Hunting for Planets in the Dark
These before and after pictures show the sudden appearance of distant supernovae. In spite being as bright as entire galaxies, the amount of light from these exploding stars is less than expected, evidence for an accelerating universe being pulled apart by dark energy.
Credit: Adam Riess (STScI) et al., NASA
Dark energy isn’t good for life in the universe. This mysterious substance, which cosmologists believe makes up around 70 percent of the universe, may eventually pull apart galaxies, then stars and planets, and finally atoms and molecules, in what some call the Big Rip.
It’s ironic, then, that the search for dark energy might help in the search for life in the universe. That’s because planet hunting through a technique called microlensing requires a similar sort of instrument as a dark energy mission.
"Both dark energy and microlensing planet studies are best done with a wide-field telescope optimized for infrared observing," says Peter Garnavich a cosmologist from the University of Notre Dame.
In Europe, the Euclid mission is a proposed space telescope for characterizing dark energy, but some believe that it might be more attractive to funding agencies if it included an exoplanet survey. A similar collaboration is being considered in the United States.
"There is less money for research, so it is important to have robust, low-risk missions that maximize the scientific return," says Euclid-team-member Jean-Philippe Beaulieu of the Institut d’Astrophysique de Paris (IAP).
Light from distant galaxies is stretched by foreground matter in this Hubble image. Similar distortions – called weak lensing – are less obvious, but their widespread nature can help reveal the nature of dark energy. Credit: NASA, Andrew Fruchter and the ERO Team [Sylvia Baggett (STScI), Richard Hook (ST-ECF), Zoltan Levay (STScI)] (STScI)
The first evidence of dark energy came from supernova observations made a decade ago. The data showed that the farthest supernovae were fainter than expected, which meant that the expansion of the universe is accelerating. No known force can do that, so it was theorized that some unknown energy must be pulling everything apart.
To get a better understanding of dark energy, cosmologists want to measure how the acceleration has changed over time. This could be done in one of three ways: (1) with more supernova observations, (2) by mapping out the way galaxies cluster together, or (3) by observing the apparent distortion in the shapes of distant galaxies caused by matter along the line of sight.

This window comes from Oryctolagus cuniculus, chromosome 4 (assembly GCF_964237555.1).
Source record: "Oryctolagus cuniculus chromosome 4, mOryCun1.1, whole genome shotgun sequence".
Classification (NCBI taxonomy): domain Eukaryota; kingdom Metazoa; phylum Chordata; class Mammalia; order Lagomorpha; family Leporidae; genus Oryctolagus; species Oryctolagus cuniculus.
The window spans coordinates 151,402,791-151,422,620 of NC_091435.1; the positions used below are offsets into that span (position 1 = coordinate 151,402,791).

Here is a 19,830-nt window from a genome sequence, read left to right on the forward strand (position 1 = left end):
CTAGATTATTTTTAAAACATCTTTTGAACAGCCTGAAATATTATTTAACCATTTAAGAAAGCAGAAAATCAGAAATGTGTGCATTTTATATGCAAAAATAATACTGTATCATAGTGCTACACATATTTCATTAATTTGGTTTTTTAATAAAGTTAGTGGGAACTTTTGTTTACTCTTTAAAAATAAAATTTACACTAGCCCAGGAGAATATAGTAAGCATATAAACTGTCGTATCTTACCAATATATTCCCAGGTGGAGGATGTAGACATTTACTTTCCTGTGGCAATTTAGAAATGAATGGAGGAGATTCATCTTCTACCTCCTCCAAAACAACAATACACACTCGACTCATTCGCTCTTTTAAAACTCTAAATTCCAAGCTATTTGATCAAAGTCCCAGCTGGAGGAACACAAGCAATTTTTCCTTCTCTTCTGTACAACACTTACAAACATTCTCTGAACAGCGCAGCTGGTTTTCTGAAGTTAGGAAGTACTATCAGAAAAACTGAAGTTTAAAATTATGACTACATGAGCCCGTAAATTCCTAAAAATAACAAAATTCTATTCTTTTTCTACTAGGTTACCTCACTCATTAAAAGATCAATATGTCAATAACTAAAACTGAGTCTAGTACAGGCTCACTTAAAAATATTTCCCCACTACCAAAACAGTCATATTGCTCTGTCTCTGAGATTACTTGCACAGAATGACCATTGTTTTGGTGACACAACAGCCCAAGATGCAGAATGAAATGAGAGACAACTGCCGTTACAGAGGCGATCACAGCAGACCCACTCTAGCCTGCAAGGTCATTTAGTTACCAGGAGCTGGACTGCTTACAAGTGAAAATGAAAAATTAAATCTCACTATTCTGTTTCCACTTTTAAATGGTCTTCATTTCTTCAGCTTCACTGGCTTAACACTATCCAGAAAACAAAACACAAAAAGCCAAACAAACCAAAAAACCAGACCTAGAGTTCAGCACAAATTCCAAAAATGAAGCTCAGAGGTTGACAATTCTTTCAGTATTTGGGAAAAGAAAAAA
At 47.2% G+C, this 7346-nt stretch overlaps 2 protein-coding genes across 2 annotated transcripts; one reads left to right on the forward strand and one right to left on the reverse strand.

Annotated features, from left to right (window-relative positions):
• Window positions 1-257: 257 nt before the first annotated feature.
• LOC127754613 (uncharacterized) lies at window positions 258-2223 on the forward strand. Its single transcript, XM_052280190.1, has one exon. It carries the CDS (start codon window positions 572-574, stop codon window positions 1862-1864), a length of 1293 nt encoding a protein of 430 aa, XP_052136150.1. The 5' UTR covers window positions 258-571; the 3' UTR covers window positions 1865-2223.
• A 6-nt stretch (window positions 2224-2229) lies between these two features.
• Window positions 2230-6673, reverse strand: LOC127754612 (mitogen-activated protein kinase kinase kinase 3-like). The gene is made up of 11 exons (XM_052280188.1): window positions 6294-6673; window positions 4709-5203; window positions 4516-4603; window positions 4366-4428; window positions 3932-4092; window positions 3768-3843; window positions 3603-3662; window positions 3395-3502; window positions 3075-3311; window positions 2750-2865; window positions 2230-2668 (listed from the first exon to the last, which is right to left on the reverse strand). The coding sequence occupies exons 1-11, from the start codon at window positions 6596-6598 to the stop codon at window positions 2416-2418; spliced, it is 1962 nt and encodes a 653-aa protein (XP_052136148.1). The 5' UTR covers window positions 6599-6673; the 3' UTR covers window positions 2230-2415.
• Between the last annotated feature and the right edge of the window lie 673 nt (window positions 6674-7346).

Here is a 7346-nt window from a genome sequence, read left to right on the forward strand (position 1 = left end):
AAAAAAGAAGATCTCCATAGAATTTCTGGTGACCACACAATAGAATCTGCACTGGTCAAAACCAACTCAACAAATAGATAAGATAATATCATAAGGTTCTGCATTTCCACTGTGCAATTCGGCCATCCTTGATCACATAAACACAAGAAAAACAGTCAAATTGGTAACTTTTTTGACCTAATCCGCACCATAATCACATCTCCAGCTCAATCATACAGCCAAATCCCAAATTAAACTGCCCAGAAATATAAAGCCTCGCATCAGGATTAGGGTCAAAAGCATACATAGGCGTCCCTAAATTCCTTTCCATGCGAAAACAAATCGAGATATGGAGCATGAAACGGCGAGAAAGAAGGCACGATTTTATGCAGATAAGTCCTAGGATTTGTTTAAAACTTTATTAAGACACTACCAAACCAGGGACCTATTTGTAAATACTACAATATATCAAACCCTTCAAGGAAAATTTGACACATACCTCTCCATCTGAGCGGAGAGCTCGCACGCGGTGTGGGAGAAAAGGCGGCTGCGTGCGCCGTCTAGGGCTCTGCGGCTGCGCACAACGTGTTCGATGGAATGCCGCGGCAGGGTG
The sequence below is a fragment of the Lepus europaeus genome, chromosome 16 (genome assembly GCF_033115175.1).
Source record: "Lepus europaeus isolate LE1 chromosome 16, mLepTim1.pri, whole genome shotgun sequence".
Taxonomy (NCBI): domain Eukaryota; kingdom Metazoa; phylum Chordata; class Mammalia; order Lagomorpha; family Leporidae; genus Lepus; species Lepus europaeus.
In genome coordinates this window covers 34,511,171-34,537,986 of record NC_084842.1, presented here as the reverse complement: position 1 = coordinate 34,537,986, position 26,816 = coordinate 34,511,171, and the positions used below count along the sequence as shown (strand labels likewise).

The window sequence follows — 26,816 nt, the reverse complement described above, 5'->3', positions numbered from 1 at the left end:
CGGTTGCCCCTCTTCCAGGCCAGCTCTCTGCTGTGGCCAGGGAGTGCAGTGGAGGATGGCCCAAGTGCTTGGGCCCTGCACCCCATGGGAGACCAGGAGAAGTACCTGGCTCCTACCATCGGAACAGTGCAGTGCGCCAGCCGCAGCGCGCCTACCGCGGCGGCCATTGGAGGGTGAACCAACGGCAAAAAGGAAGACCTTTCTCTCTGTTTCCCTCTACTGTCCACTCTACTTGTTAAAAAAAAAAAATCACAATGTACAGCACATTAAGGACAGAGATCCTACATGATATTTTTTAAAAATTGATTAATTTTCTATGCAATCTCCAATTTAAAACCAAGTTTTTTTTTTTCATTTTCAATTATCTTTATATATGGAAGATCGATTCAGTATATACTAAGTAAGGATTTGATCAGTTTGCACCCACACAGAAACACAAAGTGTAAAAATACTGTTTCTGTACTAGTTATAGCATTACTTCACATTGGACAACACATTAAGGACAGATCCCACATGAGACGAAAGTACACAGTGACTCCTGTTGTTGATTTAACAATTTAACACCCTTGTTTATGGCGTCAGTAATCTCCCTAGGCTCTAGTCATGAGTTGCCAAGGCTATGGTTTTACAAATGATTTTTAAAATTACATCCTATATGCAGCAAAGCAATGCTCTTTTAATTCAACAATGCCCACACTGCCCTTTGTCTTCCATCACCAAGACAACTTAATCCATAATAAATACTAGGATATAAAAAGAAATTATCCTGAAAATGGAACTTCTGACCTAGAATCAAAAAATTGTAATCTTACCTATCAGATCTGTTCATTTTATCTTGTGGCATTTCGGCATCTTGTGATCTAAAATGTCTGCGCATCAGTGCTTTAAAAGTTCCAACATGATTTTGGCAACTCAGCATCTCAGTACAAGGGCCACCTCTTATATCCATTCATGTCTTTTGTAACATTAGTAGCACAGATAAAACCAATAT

All of these techniques require a large space telescope that can stare at a big piece of the sky, but this fits the bill of another astronomical enterprise.
Light from distant galaxies is distorted by foreground matter. This so-called weak lensing can be used to characterize dark energy. Credit: S. Colombi (IAP), CFHT Team
"The microlensing planet search will also need a large detector and big sky footprint, so it is natural to think that these two seemingly different programs could work with the same space telescope," Garnavich says.
Originally, the marriage of planet hunting and dark energy was part of the DUNE mission that was proposed to the European Space Agency (ESA) as part of its Cosmic Vision 2007.
However, ESA decided that DUNE should be merged with another dark energy project called SPACE. The resulting mission, Euclid, is still under review.
The Euclid design is still being hammered out, but the main instrument is a 1.2-meter diameter telescope for high-resolution optical imaging. It would map the distribution of galaxies across the sky, as well as measure the amount of distortion (so-called weak lensing) caused by the bending of light as it travels through regions of dense matter on its way to us.
Without any design changes, this dark-energy telescope could also search for microlensing events, which are caused by a similar light-bending effect involving stars and planets rather than galaxies.
A microlensing surveys detects planets by looking at a large number of target stars and waiting for another star to pass near the line of sight. The mass of the foreground star will bend light around it, causing the background star to suddenly brighten. The increase in flux can be anywhere from a factor of a few to a factor of a thousand.